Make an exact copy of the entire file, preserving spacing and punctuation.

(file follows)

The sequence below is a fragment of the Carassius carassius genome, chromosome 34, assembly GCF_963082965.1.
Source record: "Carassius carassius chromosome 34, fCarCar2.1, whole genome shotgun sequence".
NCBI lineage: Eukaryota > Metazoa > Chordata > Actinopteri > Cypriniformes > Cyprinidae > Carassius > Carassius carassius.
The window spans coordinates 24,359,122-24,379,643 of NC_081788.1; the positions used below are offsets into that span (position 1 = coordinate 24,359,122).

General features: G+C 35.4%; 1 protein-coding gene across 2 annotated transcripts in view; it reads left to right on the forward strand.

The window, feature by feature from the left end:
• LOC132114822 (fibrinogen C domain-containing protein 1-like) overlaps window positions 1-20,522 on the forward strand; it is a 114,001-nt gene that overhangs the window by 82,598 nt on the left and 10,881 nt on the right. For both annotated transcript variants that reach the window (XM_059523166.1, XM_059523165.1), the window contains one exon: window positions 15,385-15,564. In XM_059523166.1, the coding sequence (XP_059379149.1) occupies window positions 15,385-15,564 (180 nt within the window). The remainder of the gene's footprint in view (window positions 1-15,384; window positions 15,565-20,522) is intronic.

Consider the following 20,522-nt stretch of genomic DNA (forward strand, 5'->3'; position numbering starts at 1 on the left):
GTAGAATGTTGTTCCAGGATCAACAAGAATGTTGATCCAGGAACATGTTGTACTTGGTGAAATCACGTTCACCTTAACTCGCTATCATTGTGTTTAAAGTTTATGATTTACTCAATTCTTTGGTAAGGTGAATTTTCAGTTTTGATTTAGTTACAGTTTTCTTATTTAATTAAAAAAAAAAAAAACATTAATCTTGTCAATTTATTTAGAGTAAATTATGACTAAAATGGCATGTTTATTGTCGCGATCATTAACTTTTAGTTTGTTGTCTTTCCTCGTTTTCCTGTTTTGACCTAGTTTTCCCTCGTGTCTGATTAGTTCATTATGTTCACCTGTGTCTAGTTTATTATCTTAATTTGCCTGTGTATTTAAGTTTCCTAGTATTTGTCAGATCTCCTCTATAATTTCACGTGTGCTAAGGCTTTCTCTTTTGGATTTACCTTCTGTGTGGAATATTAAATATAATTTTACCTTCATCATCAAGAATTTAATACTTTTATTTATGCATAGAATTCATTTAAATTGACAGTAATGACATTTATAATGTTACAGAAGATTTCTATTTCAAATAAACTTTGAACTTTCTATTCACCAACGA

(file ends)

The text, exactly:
The sequence below is a fragment of the Carassius carassius genome, chromosome 34, assembly GCF_963082965.1.
Source record: "Carassius carassius chromosome 34, fCarCar2.1, whole genome shotgun sequence".
NCBI lineage: Eukaryota > Metazoa > Chordata > Actinopteri > Cypriniformes > Cyprinidae > Carassius > Carassius carassius.
The window spans coordinates 24,359,122-24,379,643 of NC_081788.1; the positions used below are offsets into that span (position 1 = coordinate 24,359,122).

General features: G+C 35.4%; 1 protein-coding gene across 2 annotated transcripts in view; it reads left to right on the forward strand.

The window, feature by feature from the left end:
• LOC132114822 (fibrinogen C domain-containing protein 1-like) overlaps window positions 1-20,522 on the forward strand; it is a 114,001-nt gene that overhangs the window by 82,598 nt on the left and 10,881 nt on the right. For both annotated transcript variants that reach the window (XM_059523166.1, XM_059523165.1), the window contains one exon: window positions 15,385-15,564. In XM_059523166.1, the coding sequence (XP_059379149.1) occupies window positions 15,385-15,564 (180 nt within the window). The remainder of the gene's footprint in view (window positions 1-15,384; window positions 15,565-20,522) is intronic.

Consider the following 20,522-nt stretch of genomic DNA (forward strand, 5'->3'; position numbering starts at 1 on the left):
GTAGAATGTTGTTCCAGGATCAACAAGAATGTTGATCCAGGAACATGTTGTACTTGGTGAAATCACGTTCACCTTAACTCGCTATCATTGTGTTTAAAGTTTATGATTTACTCAATTCTTTGGTAAGGTGAATTTTCAGTTTTGATTTAGTTACAGTTTTCTTATTTAATTAAAAAAAAAAAAAACATTAATCTTGTCAATTTATTTAGAGTAAATTATGACTAAAATGGCATGTTTATTGTCGCGATCATTAACTTTTAGTTTGTTGTCTTTCCTCGTTTTCCTGTTTTGACCTAGTTTTCCCTCGTGTCTGATTAGTTCATTATGTTCACCTGTGTCTAGTTTATTATCTTAATTTGCCTGTGTATTTAAGTTTCCTAGTATTTGTCAGATCTCCTCTATAATTTCACGTGTGCTAAGGCTTTCTCTTTTGGATTTACCTTCTGTGTGGAATATTAAATATAATTTTACCTTCATCATCAAGAATTTAATACTTTTATTTATGCATAGAATTCATTTAAATTGACAGTAATGACATTTATAATGTTACAGAAGATTTCTATTTCAAATAAACTTTGAACTTTCTATTCACCAACGA